Please . . .

forgive the static.

Not static as in noise, but static as in I haven't written anything for you in a while, so nothing's changed.

Static, as opposed to dynamic.

I've been working on some CSS/HTML to move the blog from "cleanly designed" to "ass-kickingly designed." I'm a design junky. I gibber and drool at Dwell. I've always used Apple hardware when I've had the choice. I have an antiquated TV just for the wood paneling and the zinc-colored knobs. Since this blog is a reflection of me in the digital sense, I'm obsessing over the web equivalents of bent plywood and stainless steel.

I probably should be focusing on content, since I've seen some ugly-ass pages do really well, but this is Notes from the Internet Generation, not Notes from the Myspace Generation. I have a little pride.

Speaking of Notes from the Myspace Generation, has anyone heard of Ultragrrrl? I found her thru Idolator, Gawker Media's music blog. (I like Idolator so much that it's in my links bar. If you are a music snob it's a good read.) Apparently, the girl has had her hands in a lot of college rock pies. Here's what the Village Voice had to say:

Lewitinn first got national attention in 2003 via her blog, Sarah's So Boring Ever Since She Stopped Drinking (now located at ultragrrrl.com). Then came Making Out With Ultragrrrl, her minuscule but influential column in Spin that ran from 2003 to 2004. She's won Paper magazine's People's Choice award for Best Party and Best DJ (sharing the latter honor with her DJ partner, Karen Plus One) two years running, and in 2005 wrote The Pocket DJ, a book of playlists for different genres, moods, and occasions. It sold 38,000 copies—successful enough that she's signed to do a second book, The Pocket Karaoke. She's working with a screenwriter on a movie script partially based on her life. Her growing profile nabbed her a recent write-up in Vanity Fair (written by her good friend and former Spin mentor Marc Spitz, which spurred a bit of controversy) and more media attention than any other a&r rep in town when she started Stolen Transmission, a subsidiary of the Island/Def Jam label empire. But her main claim to fame is the early discovery of New Jersey goth punkers My Chemical Romance—a band she briefly managed—and her similarly prescient championing of Las Vegas dance-rock sensations the Killers. She also provided early support for such bands as Muse, Franz Ferdinand, Fall Out Boy, and Stellastarr(whom she also briefly managed). She has shown an unsettling ability to call the next big thing—a soothsayer for teenage girls, middle-American music fans, and even hipsters who would like to think they know better.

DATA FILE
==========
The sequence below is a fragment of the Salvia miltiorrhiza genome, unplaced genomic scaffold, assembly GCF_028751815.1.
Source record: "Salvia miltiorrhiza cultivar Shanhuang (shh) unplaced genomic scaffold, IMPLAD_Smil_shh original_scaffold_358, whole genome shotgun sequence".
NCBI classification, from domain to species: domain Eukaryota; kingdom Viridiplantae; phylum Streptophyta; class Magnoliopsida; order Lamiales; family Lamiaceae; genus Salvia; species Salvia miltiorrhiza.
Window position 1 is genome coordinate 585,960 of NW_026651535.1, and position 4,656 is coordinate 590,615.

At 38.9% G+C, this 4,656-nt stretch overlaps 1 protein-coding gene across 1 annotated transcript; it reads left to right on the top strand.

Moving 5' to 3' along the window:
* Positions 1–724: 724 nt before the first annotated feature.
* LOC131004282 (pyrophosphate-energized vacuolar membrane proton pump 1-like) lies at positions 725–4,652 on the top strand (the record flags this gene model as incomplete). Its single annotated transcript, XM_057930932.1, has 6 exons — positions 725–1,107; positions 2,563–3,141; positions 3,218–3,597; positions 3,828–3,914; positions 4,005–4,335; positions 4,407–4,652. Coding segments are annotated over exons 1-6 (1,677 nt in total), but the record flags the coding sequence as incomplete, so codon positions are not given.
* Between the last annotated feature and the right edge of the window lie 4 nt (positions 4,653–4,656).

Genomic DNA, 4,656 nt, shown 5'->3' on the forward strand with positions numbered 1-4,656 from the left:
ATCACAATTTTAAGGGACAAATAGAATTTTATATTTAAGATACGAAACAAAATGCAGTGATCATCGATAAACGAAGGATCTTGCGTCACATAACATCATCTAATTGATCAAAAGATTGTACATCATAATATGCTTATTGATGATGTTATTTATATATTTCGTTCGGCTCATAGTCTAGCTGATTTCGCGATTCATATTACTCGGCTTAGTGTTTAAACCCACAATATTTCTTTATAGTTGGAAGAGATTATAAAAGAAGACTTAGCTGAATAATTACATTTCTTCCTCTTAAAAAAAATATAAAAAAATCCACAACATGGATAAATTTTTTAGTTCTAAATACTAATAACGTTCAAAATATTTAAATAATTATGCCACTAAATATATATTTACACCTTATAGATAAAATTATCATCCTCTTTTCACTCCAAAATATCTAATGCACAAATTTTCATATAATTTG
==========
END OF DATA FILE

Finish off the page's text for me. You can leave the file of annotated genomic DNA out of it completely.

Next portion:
And here's what I posted in the comments section of the article:
Let me state, for the record, that I'm a kid from Nashville and my tastes are more Uncle Tupelo than the Killers. I'm pretty eclectic, though, and I'm no redneck.

Let me also state that Sarah is good looking, quite disarming, highly intelligent, and articulate without being self-conscious. It's easy to see how she got where she is.

But Sarah suffers from Myspace Syndrome. Or, as famed Microsoft nerd Robert Scoble puts it, she is in an echo chamber. She has her ear to the ground, sure, but "buzz" is a very incestuous thing. All of her pet projects are the sort of "alternative" MTV2-friendly bands that we've been inundated with since everybody took a second to think about Korn and said in unison "This nu-metal shit sucks."

Of course these bands generated buzz. They sound cool, but sounding cool is a quite different thing than sounding good.

Sounding "cool" is about aping post-punk and hoping kids don't realize that Franz Ferdinand is Gang of Four run thru Pro Tools. It's about having just edgy enough of a sound so that you can get shelf space in Hot Topic, but not enough to alienate the 14 year old girls who spend their days on Livejournal slavishly posting back and forth. Its about stylization over musical substance. It's about a sound that's "different" but still homogenized.

Sounding cool is what Sarah is good at, but what about sounding interesting? Or, heaven forbid, finding sounds outside this "cool" orthodoxy? Taking risks in order to bring forward performers who generate buzz based on the power of their music rather than the power of their image, or (more truthfully) the power of their image to give their listeners a sense of elitism?

Don't get me wrong; I'm a snob. One of the joys of living in flyover country is getting to look at people like they're dumb when you ask why they've never heard of Pavement. (Insert any well-celebrated indie act for Pavement. The gag still works.) But Sarah, dear, elitism is the double-edged sword that makes Ultragrrrl possible and also makes her a pretty target for all that vitriol. (If there's anything snobs love to do, it's hating.) It might even be her undoing. The joy of that elitism, however, is that right now you've got more mindshare than Jay-Z. You're the cover story in the Village Voice, for fuck's sake. Why sit at the right hand of a guy whose greatest artistic triumph was getting ripped off by Danger Mouse? That seems awfully stifling for someone who prides her label on being an incubator for the next big thing. Break out of that tiny box and see what happens.


I hope I wasn't too mean, because she obviously cares about this music. Reading her blog convinced me of that. However (and this is a big however) I can't stand to listen to half of it, and I'm a pretty with-it guy. I may be geographically disadvantaged, and I may not listen to what the cool kids are on this week, but damn. I mean, damn.


I think I've made my point.

posted by John @ 8:11 PM,

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